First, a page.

People v RajabAnnotate this Case
Decided on November 13, 2015 SUPREME COURT OF THE STATE OF NEW YORK Appellate Division, Fourth Judicial Department
PRESENT: SCUDDER, P.J., CENTRA, CARNI, WHALEN, AND DEJOSEPH, JJ.
1158 KA 12-00136
[*1]THE PEOPLE OF THE STATE OF NEW YORK, RESPONDENT,
RAMADHAN RAJAB, DEFENDANT-APPELLANT.
TIMOTHY P. DONAHER, PUBLIC DEFENDER, ROCHESTER (KIMBERLY F. DUGUAY OF COUNSEL), FOR DEFENDANT-APPELLANT.
SANDRA DOORLEY, DISTRICT ATTORNEY, ROCHESTER (ROBERT J. SHOEMAKER OF COUNSEL), FOR RESPONDENT.
Appeal from a judgment of the Supreme Court, Monroe County (Daniel J. Doyle, J.), rendered October 24, 2011. The judgment convicted defendant, upon his plea of guilty, of rape in the first degree.
It is hereby ORDERED that the judgment so appealed from is unanimously affirmed.
Memorandum: Defendant appeals from a judgment convicting him, upon his plea of guilty in County Court following remittal (People v Rajab, 79 AD3d 1718), of rape in the first degree (Penal Law § 130.35 ). We reject defendant's contention that the waiver of the right to appeal was not valid (see generally People v Lopez, 6 NY3d 248, 256). Defendant failed to preserve for our review his contention that Supreme Court, the court that sentenced defendant, relied on the original presentence investigation before imposing the agreed-upon sentence, without obtaining an updated presentence report (see People v Woods, 122 AD3d 1400, 1401, lv denied 25 NY3d 1210). In any event, that contention is without merit. "[W]here as here, [the] defendant has been continually incarcerated between the time of the initial sentencing and the [sentencing following remittal], to require an update . . . does not advance the purpose of CPL 390.20 [a]" (People v Lard, 73 AD3d 1464, 1465, lv denied 14 NY3d 889). Contrary to defendant's further contention, the agreed-upon sentence is not unduly harsh or severe.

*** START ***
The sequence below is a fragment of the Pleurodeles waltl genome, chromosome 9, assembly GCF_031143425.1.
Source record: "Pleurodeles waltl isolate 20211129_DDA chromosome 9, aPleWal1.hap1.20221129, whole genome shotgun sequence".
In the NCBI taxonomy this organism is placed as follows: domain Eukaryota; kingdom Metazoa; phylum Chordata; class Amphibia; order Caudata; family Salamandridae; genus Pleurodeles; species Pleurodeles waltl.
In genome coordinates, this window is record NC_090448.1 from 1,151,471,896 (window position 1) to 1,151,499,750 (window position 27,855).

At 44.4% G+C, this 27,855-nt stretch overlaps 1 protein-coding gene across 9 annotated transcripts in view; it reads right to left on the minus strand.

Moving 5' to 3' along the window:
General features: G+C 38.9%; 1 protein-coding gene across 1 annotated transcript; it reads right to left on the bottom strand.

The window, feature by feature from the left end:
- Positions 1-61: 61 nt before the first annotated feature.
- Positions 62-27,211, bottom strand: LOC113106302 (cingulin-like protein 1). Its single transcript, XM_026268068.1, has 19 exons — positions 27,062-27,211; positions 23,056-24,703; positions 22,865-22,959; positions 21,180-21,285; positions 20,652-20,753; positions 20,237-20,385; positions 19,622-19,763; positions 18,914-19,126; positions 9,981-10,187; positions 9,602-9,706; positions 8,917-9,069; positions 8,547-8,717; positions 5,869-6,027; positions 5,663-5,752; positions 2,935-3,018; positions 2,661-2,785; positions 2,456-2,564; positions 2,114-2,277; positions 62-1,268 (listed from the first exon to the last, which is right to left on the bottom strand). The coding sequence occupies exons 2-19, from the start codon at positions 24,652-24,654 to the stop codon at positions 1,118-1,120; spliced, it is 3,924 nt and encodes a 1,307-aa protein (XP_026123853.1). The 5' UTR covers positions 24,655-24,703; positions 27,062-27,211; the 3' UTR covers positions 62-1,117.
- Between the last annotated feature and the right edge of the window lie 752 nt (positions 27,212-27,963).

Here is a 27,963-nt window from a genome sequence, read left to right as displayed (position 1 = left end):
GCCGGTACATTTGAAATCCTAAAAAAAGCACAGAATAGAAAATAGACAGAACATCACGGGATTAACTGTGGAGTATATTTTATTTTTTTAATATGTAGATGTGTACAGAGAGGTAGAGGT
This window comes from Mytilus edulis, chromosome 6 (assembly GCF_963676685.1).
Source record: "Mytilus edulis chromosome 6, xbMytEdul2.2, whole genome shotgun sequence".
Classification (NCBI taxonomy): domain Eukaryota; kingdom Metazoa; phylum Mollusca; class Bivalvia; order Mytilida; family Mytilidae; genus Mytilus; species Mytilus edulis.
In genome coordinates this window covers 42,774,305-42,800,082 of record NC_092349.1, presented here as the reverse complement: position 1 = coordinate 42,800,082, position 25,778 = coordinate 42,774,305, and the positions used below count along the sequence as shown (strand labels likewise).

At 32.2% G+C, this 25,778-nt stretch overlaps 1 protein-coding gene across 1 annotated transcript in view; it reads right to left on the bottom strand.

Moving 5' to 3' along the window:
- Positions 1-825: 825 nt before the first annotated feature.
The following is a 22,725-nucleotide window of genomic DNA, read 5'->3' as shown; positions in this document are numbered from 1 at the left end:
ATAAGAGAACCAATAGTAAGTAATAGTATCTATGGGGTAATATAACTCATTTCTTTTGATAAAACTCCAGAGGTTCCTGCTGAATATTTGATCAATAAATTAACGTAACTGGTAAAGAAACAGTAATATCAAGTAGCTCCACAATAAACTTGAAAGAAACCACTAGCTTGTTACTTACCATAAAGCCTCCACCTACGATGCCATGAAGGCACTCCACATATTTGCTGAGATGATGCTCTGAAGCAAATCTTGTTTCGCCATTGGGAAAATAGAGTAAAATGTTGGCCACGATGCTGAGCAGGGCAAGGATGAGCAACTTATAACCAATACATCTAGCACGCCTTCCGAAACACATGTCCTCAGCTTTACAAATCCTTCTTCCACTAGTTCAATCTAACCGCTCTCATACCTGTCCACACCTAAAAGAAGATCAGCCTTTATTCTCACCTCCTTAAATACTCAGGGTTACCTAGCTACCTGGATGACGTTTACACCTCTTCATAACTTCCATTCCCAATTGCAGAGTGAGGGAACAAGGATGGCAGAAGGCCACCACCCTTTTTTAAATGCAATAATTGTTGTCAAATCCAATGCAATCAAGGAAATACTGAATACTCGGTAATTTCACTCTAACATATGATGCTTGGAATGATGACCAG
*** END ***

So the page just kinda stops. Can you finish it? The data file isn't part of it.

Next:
Defendant further contends that defense counsel did not properly advise him of the immigration consequences of his plea and that he was thereby denied effective assistance of counsel. We reject that contention. Although "counsel must advise [his or] her client regarding the risk of deportation,' . . . that . . . duty is more limited' where the deportation consequences of a particular plea are unclear or uncertain' " (People v Hernandez, 22 NY3d 972, 975, cert denied ___ US ___, 134 S Ct 1900), and here, the deportation consequences are uncertain in light of the political asylum status of defendant. The record establishes that defense counsel explained to County Court that defendant understood that, as a political refugee, he would not be deported to his country of origin, but that he could be deported to another country (see 8 USC §§ 1158 [c]  [A]; 1231 [b]). Indeed, defendant advised County Court that, knowing that he could be deported to a country other than his country of origin, he wished to proceed with the plea. Defendant thus was not denied effective assistance of counsel (see generally People v Baldi, 54 NY2d 137, 147). To the extent that defendant's contentions involve allegations of deficient performance of counsel that do not appear on the record, they must be raised by way of a motion pursuant to CPL 440.10 (see People v Peque, 22 NY3d 168, 202-203).
Entered: November 13, 2015
Frances E. Cafarell
Clerk of the Court